First-time delegates from the Japanese city of Minokamo have been amazed by Dubbo's flat landscape and big blue sky.
But repeat visitors have noticed Dubbo's growth and how colourful the city looks in the warmer months.
The 11-member delegation from Minokamo had a four-night stay in their Australian sister city before leaving yesterday.
Interpreter Keiko McLennan said those seeing Dubbo for the first time said it was a beautiful city and they were impressed by the nature and the friendly people.
Other members of the delegation remarked on the city's growth and that there were more shops than when they had last visited.
The Archibald Prize and Westhaven's ugg boot factory had made a good impression on everyone, Ms McLennan said.
They had also taken note of the bar at Dubbo Regional Theatre and Convention Centre because in Japan, theatres did not have bars, she said.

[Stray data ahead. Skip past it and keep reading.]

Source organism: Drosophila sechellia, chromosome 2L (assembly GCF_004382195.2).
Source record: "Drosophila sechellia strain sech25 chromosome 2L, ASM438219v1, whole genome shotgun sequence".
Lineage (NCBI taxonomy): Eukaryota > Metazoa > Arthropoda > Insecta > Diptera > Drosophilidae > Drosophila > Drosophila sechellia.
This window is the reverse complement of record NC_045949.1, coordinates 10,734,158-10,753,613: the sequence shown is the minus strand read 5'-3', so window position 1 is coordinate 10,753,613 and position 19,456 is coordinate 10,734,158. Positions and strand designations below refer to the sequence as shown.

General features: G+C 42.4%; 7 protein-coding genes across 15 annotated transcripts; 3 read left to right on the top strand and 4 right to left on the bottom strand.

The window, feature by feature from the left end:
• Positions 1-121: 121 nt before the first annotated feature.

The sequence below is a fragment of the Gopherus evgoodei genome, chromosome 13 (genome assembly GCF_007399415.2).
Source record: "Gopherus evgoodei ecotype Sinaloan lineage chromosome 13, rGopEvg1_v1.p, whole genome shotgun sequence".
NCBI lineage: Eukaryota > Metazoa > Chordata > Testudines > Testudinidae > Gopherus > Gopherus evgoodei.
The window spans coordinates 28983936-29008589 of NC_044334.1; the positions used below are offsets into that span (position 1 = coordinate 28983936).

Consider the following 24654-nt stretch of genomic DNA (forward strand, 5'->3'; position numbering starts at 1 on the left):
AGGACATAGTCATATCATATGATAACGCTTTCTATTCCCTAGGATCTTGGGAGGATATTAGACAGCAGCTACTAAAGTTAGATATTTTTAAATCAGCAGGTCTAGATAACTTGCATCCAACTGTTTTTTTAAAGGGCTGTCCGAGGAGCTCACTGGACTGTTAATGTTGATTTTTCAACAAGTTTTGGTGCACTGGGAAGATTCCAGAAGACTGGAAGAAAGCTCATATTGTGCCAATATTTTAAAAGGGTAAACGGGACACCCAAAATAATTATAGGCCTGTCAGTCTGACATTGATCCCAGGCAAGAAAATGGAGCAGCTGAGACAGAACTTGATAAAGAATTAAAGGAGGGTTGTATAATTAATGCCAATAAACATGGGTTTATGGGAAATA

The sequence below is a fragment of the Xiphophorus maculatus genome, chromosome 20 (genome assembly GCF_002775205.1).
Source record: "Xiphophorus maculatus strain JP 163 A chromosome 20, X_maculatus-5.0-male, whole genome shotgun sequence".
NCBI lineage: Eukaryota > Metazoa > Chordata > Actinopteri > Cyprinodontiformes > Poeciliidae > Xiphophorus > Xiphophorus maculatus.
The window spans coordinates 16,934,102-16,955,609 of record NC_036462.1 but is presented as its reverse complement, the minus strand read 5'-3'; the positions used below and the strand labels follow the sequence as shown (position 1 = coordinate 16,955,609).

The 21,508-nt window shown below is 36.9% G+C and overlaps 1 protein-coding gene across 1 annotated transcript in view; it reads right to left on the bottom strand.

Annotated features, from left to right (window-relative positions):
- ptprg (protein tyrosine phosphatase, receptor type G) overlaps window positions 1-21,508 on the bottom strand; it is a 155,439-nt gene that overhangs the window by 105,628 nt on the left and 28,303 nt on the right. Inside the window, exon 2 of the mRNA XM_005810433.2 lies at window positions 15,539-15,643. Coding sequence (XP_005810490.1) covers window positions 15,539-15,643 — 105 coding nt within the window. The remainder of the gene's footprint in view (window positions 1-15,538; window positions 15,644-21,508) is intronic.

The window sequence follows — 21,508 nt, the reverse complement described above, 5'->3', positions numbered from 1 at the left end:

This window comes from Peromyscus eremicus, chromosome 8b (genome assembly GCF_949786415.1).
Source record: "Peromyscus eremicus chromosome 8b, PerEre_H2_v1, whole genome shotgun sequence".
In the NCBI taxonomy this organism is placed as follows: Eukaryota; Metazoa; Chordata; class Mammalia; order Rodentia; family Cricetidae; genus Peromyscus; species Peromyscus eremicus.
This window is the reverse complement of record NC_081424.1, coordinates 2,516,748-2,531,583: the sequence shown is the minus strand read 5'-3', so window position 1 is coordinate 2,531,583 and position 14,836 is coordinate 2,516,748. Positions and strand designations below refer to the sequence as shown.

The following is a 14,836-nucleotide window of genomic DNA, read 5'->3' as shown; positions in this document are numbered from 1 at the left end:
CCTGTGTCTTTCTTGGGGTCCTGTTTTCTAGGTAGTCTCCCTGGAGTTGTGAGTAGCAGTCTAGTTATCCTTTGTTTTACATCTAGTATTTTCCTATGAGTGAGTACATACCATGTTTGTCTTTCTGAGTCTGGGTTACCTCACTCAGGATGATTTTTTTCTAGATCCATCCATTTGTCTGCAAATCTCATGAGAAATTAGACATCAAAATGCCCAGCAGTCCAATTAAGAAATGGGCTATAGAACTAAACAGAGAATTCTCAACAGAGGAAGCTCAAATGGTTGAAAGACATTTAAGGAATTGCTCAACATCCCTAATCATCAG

"That is a good idea from Dubbo," she said.
"This visit is a good opportunity because they are thinking about what they might change in Japan."
The delegation also found a contrast from their lifestyle in Japan, which was "work, work, work".
In Dubbo people had more time to relax and enjoy the facilities, Ms McLennan said.
But both lifestyles had positives and negatives, she said.
Dubbo City Council's Kylie Sutherland was struck by how returning visitors held their memories of Dubbo with "warmth and affection".
They loved to reconnect with people they had met, either at Dubbo or at Minokamo during the visit of a delegation from Dubbo, the sister city officer said.
In the 10 years since the gift of the Shoyoen garden, the Minokamo citizens had maintained their interest and passion for the tangible sign of the sister-city relationship, Ms Sutherland said.
Minokamo held a small celebration for the 10th anniversary that mirrored the one at Shoyoen on Saturday night, which showed how far the relationship had advanced, she said.
"The sister-city relationship is more highly visible in Dubbo now and more people have been touched by it," Ms Sutherland said.